O’Conchuir is an artist particularly concerned with the ‘flowing’ relationship between bodies and buildings, and often performs in abandoned or contested architectural sites. Describing the implicit message of his work, O’Conchuir stated: ‘When I dance my strange idiosyncratic dance in these kinds of places, I claim my right and responsibility to be part of the big energy of change, my right to place art alongside all the other necessary activities of daily life and I proclaim, not shouting but not yielding, that these places in our changing cities in the corners and folds of someone else’s urban plans are by right places for others too to express their idiosyncratic individuality.’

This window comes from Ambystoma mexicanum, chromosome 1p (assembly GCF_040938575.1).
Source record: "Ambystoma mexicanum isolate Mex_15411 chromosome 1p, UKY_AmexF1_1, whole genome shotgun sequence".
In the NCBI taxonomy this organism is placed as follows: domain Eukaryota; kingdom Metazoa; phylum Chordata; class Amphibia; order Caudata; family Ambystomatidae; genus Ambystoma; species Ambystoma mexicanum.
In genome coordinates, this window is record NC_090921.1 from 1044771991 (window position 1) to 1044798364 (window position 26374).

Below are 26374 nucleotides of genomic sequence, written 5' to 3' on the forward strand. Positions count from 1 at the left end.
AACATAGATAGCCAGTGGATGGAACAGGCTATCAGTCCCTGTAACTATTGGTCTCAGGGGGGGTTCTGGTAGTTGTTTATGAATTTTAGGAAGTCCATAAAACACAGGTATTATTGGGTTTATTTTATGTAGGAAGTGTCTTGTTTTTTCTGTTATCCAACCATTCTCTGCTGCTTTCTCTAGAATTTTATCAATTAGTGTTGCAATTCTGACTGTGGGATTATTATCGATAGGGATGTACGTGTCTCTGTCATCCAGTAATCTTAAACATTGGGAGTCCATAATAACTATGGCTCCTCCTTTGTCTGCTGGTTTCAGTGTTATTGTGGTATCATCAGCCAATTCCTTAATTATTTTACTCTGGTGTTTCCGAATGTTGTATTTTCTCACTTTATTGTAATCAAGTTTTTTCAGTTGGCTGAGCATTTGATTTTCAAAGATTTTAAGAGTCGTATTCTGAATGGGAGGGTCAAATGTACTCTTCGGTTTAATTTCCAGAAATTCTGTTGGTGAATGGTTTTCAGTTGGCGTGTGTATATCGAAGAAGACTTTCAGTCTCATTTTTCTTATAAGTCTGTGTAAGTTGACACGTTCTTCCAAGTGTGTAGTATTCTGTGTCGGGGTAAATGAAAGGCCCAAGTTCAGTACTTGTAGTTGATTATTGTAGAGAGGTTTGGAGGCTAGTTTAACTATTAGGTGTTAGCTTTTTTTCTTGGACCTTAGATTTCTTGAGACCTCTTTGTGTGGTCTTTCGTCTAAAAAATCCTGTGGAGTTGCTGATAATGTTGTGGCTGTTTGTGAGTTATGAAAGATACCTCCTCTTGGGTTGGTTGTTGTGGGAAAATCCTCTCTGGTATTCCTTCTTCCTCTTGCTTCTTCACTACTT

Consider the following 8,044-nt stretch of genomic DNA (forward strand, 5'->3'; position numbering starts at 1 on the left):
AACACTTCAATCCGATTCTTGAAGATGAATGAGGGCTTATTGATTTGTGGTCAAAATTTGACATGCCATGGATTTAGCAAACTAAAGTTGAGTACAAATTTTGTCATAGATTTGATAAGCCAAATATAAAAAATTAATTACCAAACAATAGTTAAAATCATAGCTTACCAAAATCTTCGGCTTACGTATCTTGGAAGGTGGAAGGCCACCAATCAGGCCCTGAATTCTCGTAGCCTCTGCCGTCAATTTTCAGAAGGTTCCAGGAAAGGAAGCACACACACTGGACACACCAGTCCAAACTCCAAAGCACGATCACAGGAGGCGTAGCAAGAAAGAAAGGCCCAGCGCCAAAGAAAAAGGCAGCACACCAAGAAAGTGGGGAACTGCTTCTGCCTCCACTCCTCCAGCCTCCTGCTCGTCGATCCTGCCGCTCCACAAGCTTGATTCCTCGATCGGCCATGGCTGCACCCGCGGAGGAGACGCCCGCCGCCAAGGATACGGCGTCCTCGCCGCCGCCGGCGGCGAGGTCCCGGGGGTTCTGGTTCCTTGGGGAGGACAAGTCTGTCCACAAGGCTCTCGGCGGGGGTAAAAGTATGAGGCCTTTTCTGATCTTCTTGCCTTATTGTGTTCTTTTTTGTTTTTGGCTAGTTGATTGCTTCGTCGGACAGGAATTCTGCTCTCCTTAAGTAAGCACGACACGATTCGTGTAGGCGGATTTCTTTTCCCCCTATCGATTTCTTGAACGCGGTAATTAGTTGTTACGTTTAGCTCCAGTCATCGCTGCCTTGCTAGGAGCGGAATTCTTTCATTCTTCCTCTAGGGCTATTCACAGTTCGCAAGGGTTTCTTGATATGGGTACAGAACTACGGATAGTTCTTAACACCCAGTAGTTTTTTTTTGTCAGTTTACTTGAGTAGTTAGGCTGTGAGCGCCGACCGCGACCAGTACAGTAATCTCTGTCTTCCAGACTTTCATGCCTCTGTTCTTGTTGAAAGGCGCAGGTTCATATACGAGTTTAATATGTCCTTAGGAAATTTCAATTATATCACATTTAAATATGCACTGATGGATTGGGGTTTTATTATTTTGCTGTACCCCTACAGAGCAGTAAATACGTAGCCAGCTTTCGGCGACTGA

A few days after hearing O’Conchuir at the HKU forum, I went to a panel on art criticism held at Fotan, an old industrial district near Shatin, which has gradually developed into a thriving artists’ community. The panel was part of an event called ‘Writing Fotan’, a series of workshops, forums and panel discussions organised by a group of local artists, curators, and writers including Anthony Leung Po Shan, Jeff Leung, Enoch Cheng, and Vivian Ting, which focused on issues of artistic and critical practice in Hong Kong. Three guest speakers from Taiwan and Guangzhou had been invited to the event to share their views. At one point in her discussion, the Guangzhou-based editor and critic Wu Jianru made a unexpected and somewhat provocative observation: ‘I have been wondering about the question of why so many Hong Kong artists create art as part of some kind of social or political protest activity. Why don’t they just participate directly in the protest actions as protestors, rather than as artists, and then do their art apart from this? Is their intention in making protest art to somehow please or ingratiate new audiences?’